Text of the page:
Had Scrapper Angèle not processed through that rage, she could not hand over the experience to Spiritually-Rooted Angèle to make of it a tender narrative.  Spiritually-Rooted Angèle took the experience, meditated on it and contemplated it as she drank her green juice and green smoothies.  She evaluated hundreds of sweet, little everyday experiences and choose one that she could juxtapose with the painful one, all so the reader wouldn’t feel bludgeoned or overwhelmed.  Who knew dissociation could come in so handy?

Friday, September 11, 2015

Notes on The Book of Night Women

Marlon James won the 2009 National Book Critics Circle Award for The Book of Night Women.  However, many of the reader reviews I read were greatly disparate.  People either loved or hated this novel—there was no in between.  Sometimes this is a good sign, so I went to the library to check out the book.

I re-read Chapter 1 three times (another good sign) because: 1) the narrative voice is written in patois, and it took effort for my American mind to adjust; 2) the content is hauntingly powerful, and it took effort for my mind to adjust; and 3) James inundates the reader with such depth of imagery, plot and character development that the reader is thrust head first into the world of Montpellier Plantation and 18th/19th Century Jamaica.

After the third read of Chapter 1, I looked up from James’s book and thought: Where am I?  What is it?  I love that feeling!  That’s how it should be when you’re reading a book—like falling in love.  I was sitting on the patio of a coffee shop on a sunny morning.  It was a Saturday.  I was not a slave girl on a Jamaican sugar plantation.  I was not longing for a mother who was not my mother, as Lilith, James’s protagonist, is.   I also remember thinking: I have to finish this book, but reading this patois is wearing me out!  Indeed, the patois narrative voice was a consistent complaint in the negative reader reviews.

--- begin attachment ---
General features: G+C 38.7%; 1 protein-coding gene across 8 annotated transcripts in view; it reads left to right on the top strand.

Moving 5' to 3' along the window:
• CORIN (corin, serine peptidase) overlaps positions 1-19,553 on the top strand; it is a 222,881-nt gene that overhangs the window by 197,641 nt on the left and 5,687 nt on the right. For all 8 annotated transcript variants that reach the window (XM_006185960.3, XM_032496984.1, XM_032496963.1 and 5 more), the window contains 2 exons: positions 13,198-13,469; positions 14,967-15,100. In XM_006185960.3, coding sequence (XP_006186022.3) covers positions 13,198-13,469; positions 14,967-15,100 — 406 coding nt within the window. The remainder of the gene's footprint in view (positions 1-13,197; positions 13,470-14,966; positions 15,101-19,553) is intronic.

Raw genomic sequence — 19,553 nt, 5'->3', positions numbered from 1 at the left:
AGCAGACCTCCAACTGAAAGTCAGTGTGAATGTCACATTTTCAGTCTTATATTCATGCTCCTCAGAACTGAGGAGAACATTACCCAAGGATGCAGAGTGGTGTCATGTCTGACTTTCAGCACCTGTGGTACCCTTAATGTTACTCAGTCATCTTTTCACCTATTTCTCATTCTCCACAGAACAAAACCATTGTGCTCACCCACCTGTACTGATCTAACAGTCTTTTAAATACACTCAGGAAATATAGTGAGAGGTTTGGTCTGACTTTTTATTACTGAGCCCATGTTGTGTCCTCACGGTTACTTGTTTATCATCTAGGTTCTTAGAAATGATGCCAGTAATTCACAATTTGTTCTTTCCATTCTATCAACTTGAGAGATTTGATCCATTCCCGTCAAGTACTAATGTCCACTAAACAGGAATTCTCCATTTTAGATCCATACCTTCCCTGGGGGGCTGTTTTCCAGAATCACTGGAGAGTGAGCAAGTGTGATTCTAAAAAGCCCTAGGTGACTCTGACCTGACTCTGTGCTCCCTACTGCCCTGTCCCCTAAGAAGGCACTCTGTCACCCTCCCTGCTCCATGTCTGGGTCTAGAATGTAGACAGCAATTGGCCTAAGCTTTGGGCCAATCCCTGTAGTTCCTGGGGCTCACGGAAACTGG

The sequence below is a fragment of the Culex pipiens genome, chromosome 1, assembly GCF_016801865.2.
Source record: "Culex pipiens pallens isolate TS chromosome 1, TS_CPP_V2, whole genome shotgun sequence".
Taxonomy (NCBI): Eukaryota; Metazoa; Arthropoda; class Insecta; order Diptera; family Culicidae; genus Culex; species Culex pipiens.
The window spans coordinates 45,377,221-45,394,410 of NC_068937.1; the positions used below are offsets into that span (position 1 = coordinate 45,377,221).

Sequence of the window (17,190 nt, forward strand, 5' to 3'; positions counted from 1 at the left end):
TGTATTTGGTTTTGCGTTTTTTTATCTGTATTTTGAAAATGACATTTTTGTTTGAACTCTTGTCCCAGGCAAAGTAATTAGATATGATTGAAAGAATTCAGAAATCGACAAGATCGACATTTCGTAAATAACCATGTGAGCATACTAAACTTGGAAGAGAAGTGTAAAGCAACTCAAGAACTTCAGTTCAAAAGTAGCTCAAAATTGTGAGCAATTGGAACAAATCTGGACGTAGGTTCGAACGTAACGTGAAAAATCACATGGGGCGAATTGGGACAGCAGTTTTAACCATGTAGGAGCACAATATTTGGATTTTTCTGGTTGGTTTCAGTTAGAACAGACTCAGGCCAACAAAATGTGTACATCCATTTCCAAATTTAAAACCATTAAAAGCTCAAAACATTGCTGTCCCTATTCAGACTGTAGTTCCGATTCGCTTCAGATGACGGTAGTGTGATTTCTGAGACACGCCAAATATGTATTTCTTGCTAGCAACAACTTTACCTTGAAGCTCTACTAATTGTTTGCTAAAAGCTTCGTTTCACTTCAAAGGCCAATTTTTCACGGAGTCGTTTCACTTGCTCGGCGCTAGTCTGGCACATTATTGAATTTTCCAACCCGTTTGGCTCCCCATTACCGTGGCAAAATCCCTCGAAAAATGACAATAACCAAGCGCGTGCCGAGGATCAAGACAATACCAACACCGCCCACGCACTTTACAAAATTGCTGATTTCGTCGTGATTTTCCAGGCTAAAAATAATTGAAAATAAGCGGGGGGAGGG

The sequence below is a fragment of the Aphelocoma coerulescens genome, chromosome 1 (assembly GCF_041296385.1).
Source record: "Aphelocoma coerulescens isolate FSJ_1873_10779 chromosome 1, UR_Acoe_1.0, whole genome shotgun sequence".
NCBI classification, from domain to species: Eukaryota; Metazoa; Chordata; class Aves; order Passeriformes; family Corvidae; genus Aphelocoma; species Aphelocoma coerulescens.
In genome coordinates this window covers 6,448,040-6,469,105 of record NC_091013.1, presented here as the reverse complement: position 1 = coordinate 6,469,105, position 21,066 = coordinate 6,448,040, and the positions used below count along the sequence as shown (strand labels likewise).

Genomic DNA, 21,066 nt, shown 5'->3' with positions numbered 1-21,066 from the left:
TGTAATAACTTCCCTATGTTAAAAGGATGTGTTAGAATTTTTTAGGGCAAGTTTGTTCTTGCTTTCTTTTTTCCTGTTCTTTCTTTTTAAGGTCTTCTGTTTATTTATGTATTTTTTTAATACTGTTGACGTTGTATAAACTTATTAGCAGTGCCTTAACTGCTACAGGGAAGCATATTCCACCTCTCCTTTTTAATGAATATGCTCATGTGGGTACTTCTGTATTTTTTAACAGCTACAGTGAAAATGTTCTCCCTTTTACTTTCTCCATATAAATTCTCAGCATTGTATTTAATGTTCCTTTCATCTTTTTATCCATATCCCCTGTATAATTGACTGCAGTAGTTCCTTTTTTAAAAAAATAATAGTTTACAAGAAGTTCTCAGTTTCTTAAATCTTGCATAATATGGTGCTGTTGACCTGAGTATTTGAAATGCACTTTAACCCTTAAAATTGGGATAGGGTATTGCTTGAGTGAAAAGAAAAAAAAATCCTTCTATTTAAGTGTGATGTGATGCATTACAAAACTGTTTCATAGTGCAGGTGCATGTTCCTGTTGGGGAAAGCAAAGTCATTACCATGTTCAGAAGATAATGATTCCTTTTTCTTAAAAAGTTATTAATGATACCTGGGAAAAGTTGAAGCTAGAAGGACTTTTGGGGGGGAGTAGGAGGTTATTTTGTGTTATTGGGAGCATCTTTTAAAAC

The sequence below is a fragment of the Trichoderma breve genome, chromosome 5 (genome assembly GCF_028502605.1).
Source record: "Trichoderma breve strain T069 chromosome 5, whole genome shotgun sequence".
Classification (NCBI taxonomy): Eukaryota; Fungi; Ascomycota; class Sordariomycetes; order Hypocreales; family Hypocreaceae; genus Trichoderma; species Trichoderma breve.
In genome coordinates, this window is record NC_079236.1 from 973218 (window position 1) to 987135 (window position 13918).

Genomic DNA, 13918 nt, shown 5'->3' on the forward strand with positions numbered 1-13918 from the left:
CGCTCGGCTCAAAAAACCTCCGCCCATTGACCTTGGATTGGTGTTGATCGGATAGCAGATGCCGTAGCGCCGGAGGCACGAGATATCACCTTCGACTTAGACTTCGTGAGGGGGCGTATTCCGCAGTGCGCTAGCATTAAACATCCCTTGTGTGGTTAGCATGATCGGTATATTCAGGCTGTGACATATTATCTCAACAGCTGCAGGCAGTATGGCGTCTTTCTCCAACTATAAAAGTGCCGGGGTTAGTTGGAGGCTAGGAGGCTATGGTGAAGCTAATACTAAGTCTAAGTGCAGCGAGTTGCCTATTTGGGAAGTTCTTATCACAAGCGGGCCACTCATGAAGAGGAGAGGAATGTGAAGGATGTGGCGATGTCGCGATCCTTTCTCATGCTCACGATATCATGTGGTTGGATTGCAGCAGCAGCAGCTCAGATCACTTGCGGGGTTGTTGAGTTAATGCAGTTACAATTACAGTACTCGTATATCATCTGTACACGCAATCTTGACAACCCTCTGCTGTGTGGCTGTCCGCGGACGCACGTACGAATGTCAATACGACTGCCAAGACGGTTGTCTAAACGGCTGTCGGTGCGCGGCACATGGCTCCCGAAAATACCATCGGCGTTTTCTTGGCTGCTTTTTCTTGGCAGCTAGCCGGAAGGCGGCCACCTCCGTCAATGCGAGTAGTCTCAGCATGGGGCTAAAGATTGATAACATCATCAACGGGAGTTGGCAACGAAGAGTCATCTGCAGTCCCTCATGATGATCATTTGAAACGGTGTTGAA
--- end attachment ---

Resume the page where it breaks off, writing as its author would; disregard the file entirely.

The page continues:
Writing in a non-mainstream narrative voice is always a gamble because…well, readers seem to think it’s impolite.  It distorts the power dynamic between the reader, the author and the book.  Readers read because they want to be told a story (My use of passive voice is purposeful.).  The average reader wants to passively be taken away by the story (and, in effect, by the author) to a kinder, gentler place.  To catapult the reader into, for instance, the South and a southern drawl, as Mark Twain does in The Adventures of Huckleberry Finn, is to infringe on the reader’s comfort level and force him/her to view the world through the narrator’s eyes.  This process, when done well, cannot display a kinder, gentler world because the narrator becomes real to the reader, and real people exist in a world that is often mean and abrasive.  A strong narrative voice is rarely a mainstream one.  Because Twain understood this, he is revered as a master of narrative voice.  With The Book of Night Women, Marlon James has also earns the reverence of narrative voice master.

I bought the audio recording of The Book of Night Women and this allowed me to experience the book with ease.  James does not over-simplify plantation life and black-white relationships the way Kathleen Grissom does in The Kitchen House.  He demonstrates the racism and dehumanization of slavery and allows readers to see how these factors were integral to white dominance and the country’s economy.  Through the experiences of his characters, readers have the chance to understand that slavery, with all its racism and dehumanization, destroys black people and white people, though in drastically different ways.  As expected, this novel changed my life.  This is another book that is so raw, so true that it gives me permission to be raw and true in my own work.

We may read books of literature, in part, because we want to escape, but we also read books of literature because we want to somehow change for having read them.  Each day that I played The Book of Night Women in my car, I experienced the full spectrum of human emotion.  Strangers in vehicles beside mine witness me yelling, crying, laughing, and covering my mouth in utter disbelief.  For the rest of my life I will remember Lilith, and the Johnny-Jumpers, and Homer, and Quinn, and the revolt, and the blood, and the sheer power of Marlon James’s writing.